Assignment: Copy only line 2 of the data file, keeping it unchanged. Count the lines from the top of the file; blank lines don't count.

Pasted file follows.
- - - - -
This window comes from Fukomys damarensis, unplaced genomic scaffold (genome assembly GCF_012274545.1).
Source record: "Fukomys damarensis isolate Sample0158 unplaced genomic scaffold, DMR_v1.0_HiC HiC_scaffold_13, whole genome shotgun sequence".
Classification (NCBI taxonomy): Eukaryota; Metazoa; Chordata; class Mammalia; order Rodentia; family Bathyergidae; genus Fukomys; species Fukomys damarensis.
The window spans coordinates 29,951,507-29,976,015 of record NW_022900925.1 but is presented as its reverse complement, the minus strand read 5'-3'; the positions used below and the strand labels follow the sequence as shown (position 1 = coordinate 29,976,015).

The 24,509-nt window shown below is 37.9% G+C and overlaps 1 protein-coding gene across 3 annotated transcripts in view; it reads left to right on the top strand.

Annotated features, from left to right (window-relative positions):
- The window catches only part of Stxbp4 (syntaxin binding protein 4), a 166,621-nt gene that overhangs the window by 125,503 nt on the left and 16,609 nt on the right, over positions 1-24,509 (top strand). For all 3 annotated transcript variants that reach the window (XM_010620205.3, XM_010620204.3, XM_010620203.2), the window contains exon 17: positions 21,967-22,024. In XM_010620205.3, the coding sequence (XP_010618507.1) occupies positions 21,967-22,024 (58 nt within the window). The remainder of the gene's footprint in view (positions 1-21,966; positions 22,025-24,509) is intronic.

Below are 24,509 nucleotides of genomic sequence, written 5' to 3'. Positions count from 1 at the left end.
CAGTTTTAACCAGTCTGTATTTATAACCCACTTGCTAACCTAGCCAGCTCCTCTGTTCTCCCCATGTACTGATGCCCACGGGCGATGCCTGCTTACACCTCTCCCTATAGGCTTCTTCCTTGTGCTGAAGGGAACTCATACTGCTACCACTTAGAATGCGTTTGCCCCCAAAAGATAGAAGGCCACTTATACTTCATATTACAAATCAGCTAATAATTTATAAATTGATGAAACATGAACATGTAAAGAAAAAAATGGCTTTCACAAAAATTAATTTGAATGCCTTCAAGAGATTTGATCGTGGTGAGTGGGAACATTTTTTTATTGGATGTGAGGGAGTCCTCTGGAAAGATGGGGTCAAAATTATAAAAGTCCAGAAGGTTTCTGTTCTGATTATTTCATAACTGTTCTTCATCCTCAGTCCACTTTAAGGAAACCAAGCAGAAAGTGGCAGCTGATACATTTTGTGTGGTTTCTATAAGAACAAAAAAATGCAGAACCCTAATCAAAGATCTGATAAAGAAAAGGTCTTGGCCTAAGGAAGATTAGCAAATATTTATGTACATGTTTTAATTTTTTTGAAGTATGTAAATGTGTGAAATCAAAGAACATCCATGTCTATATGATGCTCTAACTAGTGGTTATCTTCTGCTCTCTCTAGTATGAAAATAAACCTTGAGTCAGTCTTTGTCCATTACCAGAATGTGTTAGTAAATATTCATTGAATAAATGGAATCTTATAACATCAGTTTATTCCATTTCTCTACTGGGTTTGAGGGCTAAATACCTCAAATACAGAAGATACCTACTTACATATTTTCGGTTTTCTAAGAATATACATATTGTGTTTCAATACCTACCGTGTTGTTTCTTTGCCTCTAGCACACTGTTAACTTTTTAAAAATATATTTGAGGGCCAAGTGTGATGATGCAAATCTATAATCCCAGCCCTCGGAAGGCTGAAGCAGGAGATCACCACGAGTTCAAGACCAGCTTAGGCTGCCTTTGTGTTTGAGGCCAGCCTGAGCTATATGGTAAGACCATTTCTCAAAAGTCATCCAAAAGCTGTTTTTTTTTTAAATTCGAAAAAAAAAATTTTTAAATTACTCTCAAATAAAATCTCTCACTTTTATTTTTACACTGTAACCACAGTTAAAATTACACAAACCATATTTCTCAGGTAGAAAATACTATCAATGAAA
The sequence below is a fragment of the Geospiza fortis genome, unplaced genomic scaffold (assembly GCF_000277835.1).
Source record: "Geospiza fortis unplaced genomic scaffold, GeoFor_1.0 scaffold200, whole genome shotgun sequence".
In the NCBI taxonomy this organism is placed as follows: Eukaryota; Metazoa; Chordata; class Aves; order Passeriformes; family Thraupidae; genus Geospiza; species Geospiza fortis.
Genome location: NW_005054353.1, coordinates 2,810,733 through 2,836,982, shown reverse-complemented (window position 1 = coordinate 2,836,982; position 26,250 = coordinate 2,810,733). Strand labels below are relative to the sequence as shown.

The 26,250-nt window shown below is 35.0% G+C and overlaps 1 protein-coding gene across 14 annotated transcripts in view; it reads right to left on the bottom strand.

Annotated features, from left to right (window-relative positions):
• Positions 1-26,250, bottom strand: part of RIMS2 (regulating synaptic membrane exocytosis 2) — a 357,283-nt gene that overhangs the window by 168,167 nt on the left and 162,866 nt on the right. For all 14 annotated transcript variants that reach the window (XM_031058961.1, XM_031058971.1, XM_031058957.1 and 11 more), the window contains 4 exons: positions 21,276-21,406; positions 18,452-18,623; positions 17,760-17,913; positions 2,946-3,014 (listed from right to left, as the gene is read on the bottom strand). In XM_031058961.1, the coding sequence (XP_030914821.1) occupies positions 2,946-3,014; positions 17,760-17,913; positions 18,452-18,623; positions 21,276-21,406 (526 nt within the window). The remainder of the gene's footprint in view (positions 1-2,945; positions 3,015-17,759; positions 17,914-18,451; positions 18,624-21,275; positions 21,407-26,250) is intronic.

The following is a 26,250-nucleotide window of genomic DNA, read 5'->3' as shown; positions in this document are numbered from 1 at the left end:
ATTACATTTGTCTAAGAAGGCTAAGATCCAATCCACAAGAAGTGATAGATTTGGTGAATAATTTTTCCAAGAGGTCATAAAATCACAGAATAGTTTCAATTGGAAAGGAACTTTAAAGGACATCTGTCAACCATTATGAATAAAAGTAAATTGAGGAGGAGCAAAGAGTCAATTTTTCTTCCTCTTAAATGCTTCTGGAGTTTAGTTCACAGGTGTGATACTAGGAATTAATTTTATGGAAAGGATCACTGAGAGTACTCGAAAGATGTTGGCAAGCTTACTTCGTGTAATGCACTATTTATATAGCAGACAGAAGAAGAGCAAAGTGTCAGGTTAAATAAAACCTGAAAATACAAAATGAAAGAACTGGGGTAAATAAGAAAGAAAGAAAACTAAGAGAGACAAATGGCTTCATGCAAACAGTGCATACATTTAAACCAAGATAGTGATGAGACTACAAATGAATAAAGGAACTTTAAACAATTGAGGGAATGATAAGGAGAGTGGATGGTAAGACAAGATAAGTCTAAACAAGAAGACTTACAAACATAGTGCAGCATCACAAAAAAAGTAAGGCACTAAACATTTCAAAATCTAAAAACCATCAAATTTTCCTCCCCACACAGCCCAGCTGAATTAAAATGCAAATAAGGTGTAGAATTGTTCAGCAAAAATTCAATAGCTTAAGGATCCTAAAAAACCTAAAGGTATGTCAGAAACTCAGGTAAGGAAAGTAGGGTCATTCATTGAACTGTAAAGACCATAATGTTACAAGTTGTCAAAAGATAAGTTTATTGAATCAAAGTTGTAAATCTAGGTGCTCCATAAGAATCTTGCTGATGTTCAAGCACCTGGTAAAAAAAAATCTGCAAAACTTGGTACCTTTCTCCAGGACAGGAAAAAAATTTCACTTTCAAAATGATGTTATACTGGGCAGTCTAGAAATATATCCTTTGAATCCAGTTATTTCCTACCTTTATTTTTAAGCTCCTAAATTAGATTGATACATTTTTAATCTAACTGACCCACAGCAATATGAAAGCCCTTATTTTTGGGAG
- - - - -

Source record: "Fukomys damarensis isolate Sample0158 unplaced genomic scaffold, DMR_v1.0_HiC HiC_scaffold_13, whole genome shotgun sequence".